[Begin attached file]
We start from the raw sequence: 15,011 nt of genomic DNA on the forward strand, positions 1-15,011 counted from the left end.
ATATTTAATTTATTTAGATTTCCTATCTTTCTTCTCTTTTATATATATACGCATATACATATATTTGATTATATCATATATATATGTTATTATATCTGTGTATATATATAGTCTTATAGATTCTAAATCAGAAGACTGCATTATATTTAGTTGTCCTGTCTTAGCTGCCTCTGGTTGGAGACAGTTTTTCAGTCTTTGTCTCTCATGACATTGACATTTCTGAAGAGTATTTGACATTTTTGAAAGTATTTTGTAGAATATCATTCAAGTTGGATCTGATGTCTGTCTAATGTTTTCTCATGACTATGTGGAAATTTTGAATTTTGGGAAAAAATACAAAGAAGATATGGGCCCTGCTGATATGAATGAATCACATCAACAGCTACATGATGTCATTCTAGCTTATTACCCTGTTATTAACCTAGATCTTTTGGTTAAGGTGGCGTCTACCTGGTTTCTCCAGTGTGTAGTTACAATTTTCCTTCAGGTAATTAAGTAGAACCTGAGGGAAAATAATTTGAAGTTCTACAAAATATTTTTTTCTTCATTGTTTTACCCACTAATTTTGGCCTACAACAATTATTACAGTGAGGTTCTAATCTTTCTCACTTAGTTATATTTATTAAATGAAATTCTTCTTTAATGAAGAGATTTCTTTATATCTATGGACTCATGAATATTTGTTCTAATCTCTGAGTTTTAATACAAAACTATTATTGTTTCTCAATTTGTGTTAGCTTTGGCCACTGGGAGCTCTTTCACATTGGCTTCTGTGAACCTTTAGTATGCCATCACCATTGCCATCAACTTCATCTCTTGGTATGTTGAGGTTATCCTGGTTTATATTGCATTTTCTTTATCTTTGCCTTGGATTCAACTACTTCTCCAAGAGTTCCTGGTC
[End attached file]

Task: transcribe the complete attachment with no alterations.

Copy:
We start from the raw sequence: 15,011 nt of genomic DNA on the forward strand, positions 1-15,011 counted from the left end.
ATATTTAATTTATTTAGATTTCCTATCTTTCTTCTCTTTTATATATATACGCATATACATATATTTGATTATATCATATATATATGTTATTATATCTGTGTATATATATAGTCTTATAGATTCTAAATCAGAAGACTGCATTATATTTAGTTGTCCTGTCTTAGCTGCCTCTGGTTGGAGACAGTTTTTCAGTCTTTGTCTCTCATGACATTGACATTTCTGAAGAGTATTTGACATTTTTGAAAGTATTTTGTAGAATATCATTCAAGTTGGATCTGATGTCTGTCTAATGTTTTCTCATGACTATGTGGAAATTTTGAATTTTGGGAAAAAATACAAAGAAGATATGGGCCCTGCTGATATGAATGAATCACATCAACAGCTACATGATGTCATTCTAGCTTATTACCCTGTTATTAACCTAGATCTTTTGGTTAAGGTGGCGTCTACCTGGTTTCTCCAGTGTGTAGTTACAATTTTCCTTCAGGTAATTAAGTAGAACCTGAGGGAAAATAATTTGAAGTTCTACAAAATATTTTTTTCTTCATTGTTTTACCCACTAATTTTGGCCTACAACAATTATTACAGTGAGGTTCTAATCTTTCTCACTTAGTTATATTTATTAAATGAAATTCTTCTTTAATGAAGAGATTTCTTTATATCTATGGACTCATGAATATTTGTTCTAATCTCTGAGTTTTAATACAAAACTATTATTGTTTCTCAATTTGTGTTAGCTTTGGCCACTGGGAGCTCTTTCACATTGGCTTCTGTGAACCTTTAGTATGCCATCACCATTGCCATCAACTTCATCTCTTGGTATGTTGAGGTTATCCTGGTTTATATTGCATTTTCTTTATCTTTGCCTTGGATTCAACTACTTCTCCAAGAGTTCCTGGTC